risk and decision fatigue
There are plenty of people who get COVID-19 without doing anything particularly risky. And my day-to-day risks are very low. I live alone and work from home. I bike most places, with a few masked train trips thrown in. I mix delivery groceries with a few masked trips to stores. In the early pandemic, I had my bubbles and managed different risk levels between them by isolating; now I ask folks to test before meeting if either of us has done anything risky. I also prefer that everyone tests if there are more than a handful of us gathering inside, and I still avoid eating in restaurants indoors. I help enforce a strict vaccination and testing policy for my choir, which also only recently started meeting again. The show I caught COVID-19 at was my third since the beginning of the plague, and this was also my third trip outside the country.
I am rather specific about that because “low-risk” can mean a lot of things. I recognize that many of my risks are low because of privilege, but I’ve also put a really high priority on keeping myself and my communities safe. For two and a half years, I was tracking case numbers locally and anywhere I wanted to travel. I was thinking through venues, numbers of people, and what was happening in the 1-2 weeks after anything higher risk. Each time I took a new risk, I thought through what the timing would be if I got sick, how could I care for myself, who else would it impact. And because of this care (and some luck), none of my risks added up to getting the virus, and many of those closest to me had avoided it as well. With my attention on other things, the actual risk of catching covid seemed like an abstact consequence, compared to the usual consequences of being a little stressed or missing something fun. And I’ve been needing more fun in my life lately.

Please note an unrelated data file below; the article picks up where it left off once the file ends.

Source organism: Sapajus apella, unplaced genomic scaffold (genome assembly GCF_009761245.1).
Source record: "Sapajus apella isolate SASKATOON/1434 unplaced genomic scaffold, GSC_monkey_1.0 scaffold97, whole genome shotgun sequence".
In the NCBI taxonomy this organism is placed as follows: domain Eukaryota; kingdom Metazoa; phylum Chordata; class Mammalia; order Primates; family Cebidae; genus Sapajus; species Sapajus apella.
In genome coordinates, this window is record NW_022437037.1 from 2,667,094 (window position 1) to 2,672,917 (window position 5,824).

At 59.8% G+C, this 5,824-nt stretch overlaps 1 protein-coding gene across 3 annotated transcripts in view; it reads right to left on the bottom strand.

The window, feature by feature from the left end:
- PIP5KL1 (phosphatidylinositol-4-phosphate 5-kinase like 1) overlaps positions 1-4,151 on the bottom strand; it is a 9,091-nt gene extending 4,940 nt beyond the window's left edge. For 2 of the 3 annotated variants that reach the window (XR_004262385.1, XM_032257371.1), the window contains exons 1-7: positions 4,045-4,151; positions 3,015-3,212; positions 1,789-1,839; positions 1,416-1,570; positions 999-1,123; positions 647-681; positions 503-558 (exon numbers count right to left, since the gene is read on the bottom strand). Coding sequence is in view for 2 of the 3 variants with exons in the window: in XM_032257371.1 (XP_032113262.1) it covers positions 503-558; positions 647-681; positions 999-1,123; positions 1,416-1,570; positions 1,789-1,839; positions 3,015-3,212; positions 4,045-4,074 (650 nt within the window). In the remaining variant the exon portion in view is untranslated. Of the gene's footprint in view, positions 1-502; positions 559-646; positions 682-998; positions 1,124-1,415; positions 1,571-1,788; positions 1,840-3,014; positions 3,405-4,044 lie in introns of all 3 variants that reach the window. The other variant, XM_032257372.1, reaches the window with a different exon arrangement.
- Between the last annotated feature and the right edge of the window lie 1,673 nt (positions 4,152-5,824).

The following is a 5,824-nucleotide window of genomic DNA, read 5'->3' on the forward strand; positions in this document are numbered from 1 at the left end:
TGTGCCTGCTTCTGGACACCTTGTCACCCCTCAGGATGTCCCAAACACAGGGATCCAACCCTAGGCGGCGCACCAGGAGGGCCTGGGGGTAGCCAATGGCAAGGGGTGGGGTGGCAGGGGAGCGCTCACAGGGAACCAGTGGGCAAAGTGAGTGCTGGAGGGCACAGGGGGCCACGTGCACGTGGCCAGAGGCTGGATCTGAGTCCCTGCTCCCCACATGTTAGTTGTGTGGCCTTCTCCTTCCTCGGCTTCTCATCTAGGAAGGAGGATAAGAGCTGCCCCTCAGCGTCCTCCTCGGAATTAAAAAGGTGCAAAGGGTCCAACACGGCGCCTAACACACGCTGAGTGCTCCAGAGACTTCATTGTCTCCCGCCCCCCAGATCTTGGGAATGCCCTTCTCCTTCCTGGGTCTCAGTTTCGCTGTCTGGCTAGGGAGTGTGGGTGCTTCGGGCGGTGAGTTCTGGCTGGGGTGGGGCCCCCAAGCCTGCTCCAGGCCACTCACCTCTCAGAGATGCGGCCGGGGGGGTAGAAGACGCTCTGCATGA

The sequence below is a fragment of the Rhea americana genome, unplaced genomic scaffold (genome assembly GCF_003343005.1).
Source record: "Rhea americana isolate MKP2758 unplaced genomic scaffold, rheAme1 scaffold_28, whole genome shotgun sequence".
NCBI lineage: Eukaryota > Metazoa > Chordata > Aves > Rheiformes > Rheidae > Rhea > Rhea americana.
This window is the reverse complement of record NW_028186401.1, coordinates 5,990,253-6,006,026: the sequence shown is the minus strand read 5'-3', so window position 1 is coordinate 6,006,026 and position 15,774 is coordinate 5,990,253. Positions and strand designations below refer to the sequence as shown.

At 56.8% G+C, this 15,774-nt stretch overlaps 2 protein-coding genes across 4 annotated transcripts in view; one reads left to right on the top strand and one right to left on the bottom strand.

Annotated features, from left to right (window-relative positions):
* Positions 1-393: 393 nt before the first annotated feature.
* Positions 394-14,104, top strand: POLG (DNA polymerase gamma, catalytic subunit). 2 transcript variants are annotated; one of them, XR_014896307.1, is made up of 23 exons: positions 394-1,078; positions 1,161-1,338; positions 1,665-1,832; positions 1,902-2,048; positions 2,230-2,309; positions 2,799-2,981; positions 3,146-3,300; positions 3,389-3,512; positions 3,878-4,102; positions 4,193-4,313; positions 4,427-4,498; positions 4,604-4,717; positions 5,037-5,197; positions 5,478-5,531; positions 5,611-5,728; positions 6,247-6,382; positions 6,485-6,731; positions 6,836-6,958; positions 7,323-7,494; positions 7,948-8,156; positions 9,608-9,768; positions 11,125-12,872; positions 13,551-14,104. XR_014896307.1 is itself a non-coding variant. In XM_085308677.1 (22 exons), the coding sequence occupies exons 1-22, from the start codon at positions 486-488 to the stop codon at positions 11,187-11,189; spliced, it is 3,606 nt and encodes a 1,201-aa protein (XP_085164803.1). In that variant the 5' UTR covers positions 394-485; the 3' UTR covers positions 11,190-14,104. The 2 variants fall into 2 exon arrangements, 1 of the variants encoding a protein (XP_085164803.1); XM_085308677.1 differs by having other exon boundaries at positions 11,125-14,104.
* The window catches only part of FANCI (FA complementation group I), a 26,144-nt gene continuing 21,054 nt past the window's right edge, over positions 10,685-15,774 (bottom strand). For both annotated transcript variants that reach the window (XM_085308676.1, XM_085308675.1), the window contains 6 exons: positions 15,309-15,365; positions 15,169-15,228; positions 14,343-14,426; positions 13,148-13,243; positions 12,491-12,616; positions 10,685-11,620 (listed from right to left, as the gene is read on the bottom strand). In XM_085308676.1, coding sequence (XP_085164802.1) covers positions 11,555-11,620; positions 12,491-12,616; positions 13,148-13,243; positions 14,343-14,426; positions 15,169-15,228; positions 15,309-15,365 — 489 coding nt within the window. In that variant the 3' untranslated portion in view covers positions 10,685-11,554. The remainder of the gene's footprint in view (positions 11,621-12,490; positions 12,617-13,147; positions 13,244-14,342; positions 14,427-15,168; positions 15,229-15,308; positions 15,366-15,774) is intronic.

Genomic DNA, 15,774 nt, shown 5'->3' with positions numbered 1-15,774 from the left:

So in this particular case, the only impact I thought through was: would I be giving covid to anyone if I caught it? So I thought that through. I read that omicron typically had an incubation period of 1-4 days, and I would be either isolated or masked until day 4. I also knew that two other people at the show with me had been vaccinated with similar timing and would tell me if they got it, increasing the chances of knowing about an infection on the earlier side. So I felt reasonably confident that I would know about my exposure in time to alter plans and protect the friend I meet on Saturday. And my timing there was entirely correct - I tested positive the night before I was set to meet my friend.